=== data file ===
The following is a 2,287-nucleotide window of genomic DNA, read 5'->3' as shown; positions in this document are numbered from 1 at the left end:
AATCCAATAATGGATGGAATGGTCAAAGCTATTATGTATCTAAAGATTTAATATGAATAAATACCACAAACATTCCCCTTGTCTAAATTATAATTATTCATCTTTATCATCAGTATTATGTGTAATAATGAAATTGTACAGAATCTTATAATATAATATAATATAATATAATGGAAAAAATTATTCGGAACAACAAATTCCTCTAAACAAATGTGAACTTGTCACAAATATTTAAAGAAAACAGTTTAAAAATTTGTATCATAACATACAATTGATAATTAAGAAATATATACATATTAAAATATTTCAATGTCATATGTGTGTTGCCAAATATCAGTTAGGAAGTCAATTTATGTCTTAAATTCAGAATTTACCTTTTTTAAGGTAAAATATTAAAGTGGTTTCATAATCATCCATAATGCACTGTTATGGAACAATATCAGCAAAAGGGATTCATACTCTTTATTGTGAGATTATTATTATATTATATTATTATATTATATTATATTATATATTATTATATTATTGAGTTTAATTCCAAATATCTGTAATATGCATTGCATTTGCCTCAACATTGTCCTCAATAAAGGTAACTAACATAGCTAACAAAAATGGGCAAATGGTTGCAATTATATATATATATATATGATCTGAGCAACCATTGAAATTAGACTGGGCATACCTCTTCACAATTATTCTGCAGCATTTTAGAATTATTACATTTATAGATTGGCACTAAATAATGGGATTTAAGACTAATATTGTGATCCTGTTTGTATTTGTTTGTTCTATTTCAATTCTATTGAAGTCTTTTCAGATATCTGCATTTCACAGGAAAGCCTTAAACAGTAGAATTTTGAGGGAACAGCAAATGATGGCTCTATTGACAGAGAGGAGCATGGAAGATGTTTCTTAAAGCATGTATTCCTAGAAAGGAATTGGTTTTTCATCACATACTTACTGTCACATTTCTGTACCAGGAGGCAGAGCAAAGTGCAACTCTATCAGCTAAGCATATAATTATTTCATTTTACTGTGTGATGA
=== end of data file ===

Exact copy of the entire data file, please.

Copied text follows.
The following is a 2,287-nucleotide window of genomic DNA, read 5'->3' as shown; positions in this document are numbered from 1 at the left end:
AATCCAATAATGGATGGAATGGTCAAAGCTATTATGTATCTAAAGATTTAATATGAATAAATACCACAAACATTCCCCTTGTCTAAATTATAATTATTCATCTTTATCATCAGTATTATGTGTAATAATGAAATTGTACAGAATCTTATAATATAATATAATATAATATAATGGAAAAAATTATTCGGAACAACAAATTCCTCTAAACAAATGTGAACTTGTCACAAATATTTAAAGAAAACAGTTTAAAAATTTGTATCATAACATACAATTGATAATTAAGAAATATATACATATTAAAATATTTCAATGTCATATGTGTGTTGCCAAATATCAGTTAGGAAGTCAATTTATGTCTTAAATTCAGAATTTACCTTTTTTAAGGTAAAATATTAAAGTGGTTTCATAATCATCCATAATGCACTGTTATGGAACAATATCAGCAAAAGGGATTCATACTCTTTATTGTGAGATTATTATTATATTATATTATTATATTATATTATATTATATATTATTATATTATTGAGTTTAATTCCAAATATCTGTAATATGCATTGCATTTGCCTCAACATTGTCCTCAATAAAGGTAACTAACATAGCTAACAAAAATGGGCAAATGGTTGCAATTATATATATATATATATGATCTGAGCAACCATTGAAATTAGACTGGGCATACCTCTTCACAATTATTCTGCAGCATTTTAGAATTATTACATTTATAGATTGGCACTAAATAATGGGATTTAAGACTAATATTGTGATCCTGTTTGTATTTGTTTGTTCTATTTCAATTCTATTGAAGTCTTTTCAGATATCTGCATTTCACAGGAAAGCCTTAAACAGTAGAATTTTGAGGGAACAGCAAATGATGGCTCTATTGACAGAGAGGAGCATGGAAGATGTTTCTTAAAGCATGTATTCCTAGAAAGGAATTGGTTTTTCATCACATACTTACTGTCACATTTCTGTACCAGGAGGCAGAGCAAAGTGCAACTCTATCAGCTAAGCATATAATTATTTCATTTTACTGTGTGATGA